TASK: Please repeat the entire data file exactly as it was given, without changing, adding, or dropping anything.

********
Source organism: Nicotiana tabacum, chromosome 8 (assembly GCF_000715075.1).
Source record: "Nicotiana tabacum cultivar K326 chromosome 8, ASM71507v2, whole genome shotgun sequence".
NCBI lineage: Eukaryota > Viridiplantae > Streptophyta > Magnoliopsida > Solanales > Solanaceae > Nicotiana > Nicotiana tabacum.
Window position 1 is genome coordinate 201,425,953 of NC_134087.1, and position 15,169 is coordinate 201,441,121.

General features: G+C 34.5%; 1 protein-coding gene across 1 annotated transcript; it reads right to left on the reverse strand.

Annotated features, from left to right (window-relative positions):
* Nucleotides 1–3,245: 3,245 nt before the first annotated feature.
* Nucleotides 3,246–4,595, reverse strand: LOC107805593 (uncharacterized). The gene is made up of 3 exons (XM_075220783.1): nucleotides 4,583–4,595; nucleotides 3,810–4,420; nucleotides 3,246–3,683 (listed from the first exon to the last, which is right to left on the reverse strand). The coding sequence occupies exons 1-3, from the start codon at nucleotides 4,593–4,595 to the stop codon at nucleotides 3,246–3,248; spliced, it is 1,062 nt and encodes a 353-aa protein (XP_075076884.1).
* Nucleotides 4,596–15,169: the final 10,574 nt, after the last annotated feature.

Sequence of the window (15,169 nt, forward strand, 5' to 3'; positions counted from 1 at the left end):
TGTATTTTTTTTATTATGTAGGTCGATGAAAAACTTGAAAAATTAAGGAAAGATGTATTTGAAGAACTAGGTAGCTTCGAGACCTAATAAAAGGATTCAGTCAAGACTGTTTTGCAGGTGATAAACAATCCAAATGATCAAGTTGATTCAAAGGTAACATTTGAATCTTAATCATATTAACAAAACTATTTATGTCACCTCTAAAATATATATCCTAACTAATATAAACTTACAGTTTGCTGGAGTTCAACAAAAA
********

Source organism: Nicotiana tabacum, chromosome 8 (assembly GCF_000715075.1).
Source record: "Nicotiana tabacum cultivar K326 chromosome 8, ASM71507v2, whole genome shotgun sequence".
NCBI lineage: Eukaryota > Viridiplantae > Streptophyta > Magnoliopsida > Solanales > Solanaceae > Nicotiana > Nicotiana tabacum.
Window position 1 is genome coordinate 201,425,953 of NC_134087.1, and position 15,169 is coordinate 201,441,121.

General features: G+C 34.5%; 1 protein-coding gene across 1 annotated transcript; it reads right to left on the reverse strand.

Annotated features, from left to right (window-relative positions):
* Nucleotides 1–3,245: 3,245 nt before the first annotated feature.
* Nucleotides 3,246–4,595, reverse strand: LOC107805593 (uncharacterized). The gene is made up of 3 exons (XM_075220783.1): nucleotides 4,583–4,595; nucleotides 3,810–4,420; nucleotides 3,246–3,683 (listed from the first exon to the last, which is right to left on the reverse strand). The coding sequence occupies exons 1-3, from the start codon at nucleotides 4,593–4,595 to the stop codon at nucleotides 3,246–3,248; spliced, it is 1,062 nt and encodes a 353-aa protein (XP_075076884.1).
* Nucleotides 4,596–15,169: the final 10,574 nt, after the last annotated feature.

Sequence of the window (15,169 nt, forward strand, 5' to 3'; positions counted from 1 at the left end):
TGTATTTTTTTTATTATGTAGGTCGATGAAAAACTTGAAAAATTAAGGAAAGATGTATTTGAAGAACTAGGTAGCTTCGAGACCTAATAAAAGGATTCAGTCAAGACTGTTTTGCAGGTGATAAACAATCCAAATGATCAAGTTGATTCAAAGGTAACATTTGAATCTTAATCATATTAACAAAACTATTTATGTCACCTCTAAAATATATATCCTAACTAATATAAACTTACAGTTTGCTGGAGTTCAACAAAAA